• Review 2021 Nissan Versa S

Base Camp: 2021 Nissan Versa S 

Every week, wheels.ca selects a new vehicle on sale in Canada and takes a good look at its entry-level trim. If we find it worthy of your consideration, we'll let you know. If not, we'll recommend one that earns a passing grade.

Matthew Guy By: Matthew Guy February 8, 2021
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For the 2021 model year, Nissan has completely revamped its smallest car. New styling and a new interior bring the Versa in line with the rest of its offerings, a serious upgrade from what looked like a battered Beirut taxi not long ago. These days, it can be difficult to tell the Versa apart from its larger Sentra and Altima brothers at a quick glance – and that’s a good thing.

At a starting price of $16,498 we find the entry-level S model that comes with a 1.6L four-cylinder and an honest-to-real manual transmission with hill-holding capability for new or nervous drivers. A total of 122 horsepower is on par for this segment. Basic 15-inch steel wheels with hubcaps loudly advertise your penny-pinching ways, as do the black door handles and side view mirror covers.

However, those covers contain mirrors that are power adjustable, a rare luxury at this end of the food chain. Nissan also chose to keep the fog lamps from more expensive trims on this base model, sparing the ignominy of owning a vehicle with blank block-off plates in a pair of empty fog lamp buckets. Only three colours are available, all on the greyscale.

Despite its affordable sticker price, the 2021 Versa S packs several active driving aids. Intelligent emergency braking with (front and rear) is standard equipment, as are a lane departure warning system and high beam assist. With the sensors for all this tech, a bright spark at Nissan realized adding cruise control would be a simple matter.

Review 2021 Nissan Versa S

Air conditioning is included, marking the end of days when buying a base model subcompact car meant one would be literally sweatin’ to the oldies on their way to work. Windows and locks are electric, and the push-button start means no digging for keys. The steering wheel adjusts for reach and rake. A 7-inch touchscreen handles infotainment duties and three USB ports means there are plenty of places to charge up a device.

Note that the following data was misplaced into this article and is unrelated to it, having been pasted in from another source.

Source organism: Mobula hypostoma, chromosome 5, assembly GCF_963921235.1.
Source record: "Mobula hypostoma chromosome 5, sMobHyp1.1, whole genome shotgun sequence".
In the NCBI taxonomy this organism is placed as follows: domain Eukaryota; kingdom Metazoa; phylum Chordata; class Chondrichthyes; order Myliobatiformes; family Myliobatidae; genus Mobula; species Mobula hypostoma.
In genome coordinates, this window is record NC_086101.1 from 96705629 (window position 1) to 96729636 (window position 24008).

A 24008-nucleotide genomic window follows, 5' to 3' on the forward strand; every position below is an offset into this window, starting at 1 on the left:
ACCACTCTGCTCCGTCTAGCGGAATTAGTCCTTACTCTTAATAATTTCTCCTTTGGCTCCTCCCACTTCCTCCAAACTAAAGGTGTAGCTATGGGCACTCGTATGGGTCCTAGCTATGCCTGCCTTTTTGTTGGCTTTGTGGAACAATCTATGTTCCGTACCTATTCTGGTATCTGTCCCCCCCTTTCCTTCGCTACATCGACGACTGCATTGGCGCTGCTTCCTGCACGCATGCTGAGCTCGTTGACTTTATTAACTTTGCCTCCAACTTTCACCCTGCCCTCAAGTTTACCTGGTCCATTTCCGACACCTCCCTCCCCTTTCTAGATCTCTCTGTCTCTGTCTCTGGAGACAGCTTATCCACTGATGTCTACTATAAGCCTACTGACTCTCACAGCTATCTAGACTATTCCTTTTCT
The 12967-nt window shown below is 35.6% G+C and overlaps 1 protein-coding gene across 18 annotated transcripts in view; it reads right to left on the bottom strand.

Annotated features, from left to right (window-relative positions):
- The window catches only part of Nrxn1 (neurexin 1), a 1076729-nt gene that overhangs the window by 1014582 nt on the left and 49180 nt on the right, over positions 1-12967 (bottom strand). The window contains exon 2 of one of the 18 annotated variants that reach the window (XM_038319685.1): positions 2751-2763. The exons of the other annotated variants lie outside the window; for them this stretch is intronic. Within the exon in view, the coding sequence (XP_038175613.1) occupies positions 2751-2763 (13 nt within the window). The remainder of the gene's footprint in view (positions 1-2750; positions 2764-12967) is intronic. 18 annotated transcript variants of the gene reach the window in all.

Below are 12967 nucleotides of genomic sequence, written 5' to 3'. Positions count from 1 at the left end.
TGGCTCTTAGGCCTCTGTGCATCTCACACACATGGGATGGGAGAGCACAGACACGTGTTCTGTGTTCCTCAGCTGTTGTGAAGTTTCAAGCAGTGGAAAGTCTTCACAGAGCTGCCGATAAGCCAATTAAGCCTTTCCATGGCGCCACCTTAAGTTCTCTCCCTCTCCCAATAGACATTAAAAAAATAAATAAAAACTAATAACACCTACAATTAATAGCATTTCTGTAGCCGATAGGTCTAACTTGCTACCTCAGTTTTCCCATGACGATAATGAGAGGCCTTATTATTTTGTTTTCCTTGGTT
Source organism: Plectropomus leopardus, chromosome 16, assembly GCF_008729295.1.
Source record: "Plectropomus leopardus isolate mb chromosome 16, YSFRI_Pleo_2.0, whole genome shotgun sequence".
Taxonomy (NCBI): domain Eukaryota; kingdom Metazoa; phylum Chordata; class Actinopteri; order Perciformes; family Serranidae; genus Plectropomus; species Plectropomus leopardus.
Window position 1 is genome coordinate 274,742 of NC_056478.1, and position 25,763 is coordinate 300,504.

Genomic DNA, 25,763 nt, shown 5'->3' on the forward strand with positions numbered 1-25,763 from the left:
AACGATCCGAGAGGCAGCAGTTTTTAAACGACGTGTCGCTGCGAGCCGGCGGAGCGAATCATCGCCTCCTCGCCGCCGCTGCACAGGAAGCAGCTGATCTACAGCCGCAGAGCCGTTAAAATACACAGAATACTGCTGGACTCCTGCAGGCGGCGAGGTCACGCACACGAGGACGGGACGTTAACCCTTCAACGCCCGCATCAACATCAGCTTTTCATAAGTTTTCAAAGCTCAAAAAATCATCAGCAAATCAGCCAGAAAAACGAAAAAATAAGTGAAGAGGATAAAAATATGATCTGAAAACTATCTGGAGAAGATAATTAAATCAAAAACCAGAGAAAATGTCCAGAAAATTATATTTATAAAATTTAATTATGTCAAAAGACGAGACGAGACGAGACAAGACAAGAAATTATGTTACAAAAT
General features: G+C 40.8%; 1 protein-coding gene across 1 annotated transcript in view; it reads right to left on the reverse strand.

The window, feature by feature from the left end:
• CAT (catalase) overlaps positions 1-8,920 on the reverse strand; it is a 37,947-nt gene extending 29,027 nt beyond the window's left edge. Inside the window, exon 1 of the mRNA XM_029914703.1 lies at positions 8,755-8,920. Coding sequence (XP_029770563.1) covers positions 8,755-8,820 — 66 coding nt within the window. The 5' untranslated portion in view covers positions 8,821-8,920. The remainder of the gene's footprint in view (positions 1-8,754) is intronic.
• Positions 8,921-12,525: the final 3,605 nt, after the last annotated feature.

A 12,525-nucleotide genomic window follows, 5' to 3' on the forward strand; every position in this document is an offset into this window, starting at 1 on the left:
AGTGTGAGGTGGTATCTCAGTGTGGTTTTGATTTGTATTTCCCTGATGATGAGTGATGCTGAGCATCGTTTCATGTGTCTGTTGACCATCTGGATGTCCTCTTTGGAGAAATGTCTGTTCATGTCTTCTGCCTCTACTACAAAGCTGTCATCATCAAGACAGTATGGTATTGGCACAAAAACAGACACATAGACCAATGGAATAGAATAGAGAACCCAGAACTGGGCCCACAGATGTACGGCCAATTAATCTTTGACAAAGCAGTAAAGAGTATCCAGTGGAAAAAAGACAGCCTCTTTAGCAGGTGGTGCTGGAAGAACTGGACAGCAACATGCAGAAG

What We’d Choose

As disciples of the manual transmission, we’d find it difficult to recommend a more expensive Versa if someone is simply looking for decently equipped basic transportation. An automatic transmission adds $1500 to the Versa S (and body-coloured mirrors, oddly) that is not an insignificant sum in this price bracket.

Note as well that the manual transmission model’s rear seat doesn’t fold down, meaning you’re outta luck if trying to bring a Kallax shelf unit home from IKEA. Nissan’s CVT automatic is also notoriously efficient, netting an extra 1L/100km, meaning the average driver will save about $200 per year on fuel compared to the manual transmission model. Still, the extra upfront cost means it’ll take over seven years to net any savings.

If you can deal with the lack of folding rear seat, and don’t skip leg day at the gym, it looks like the manual transmission wins. Again.

Find the rest of the Base Camp series here

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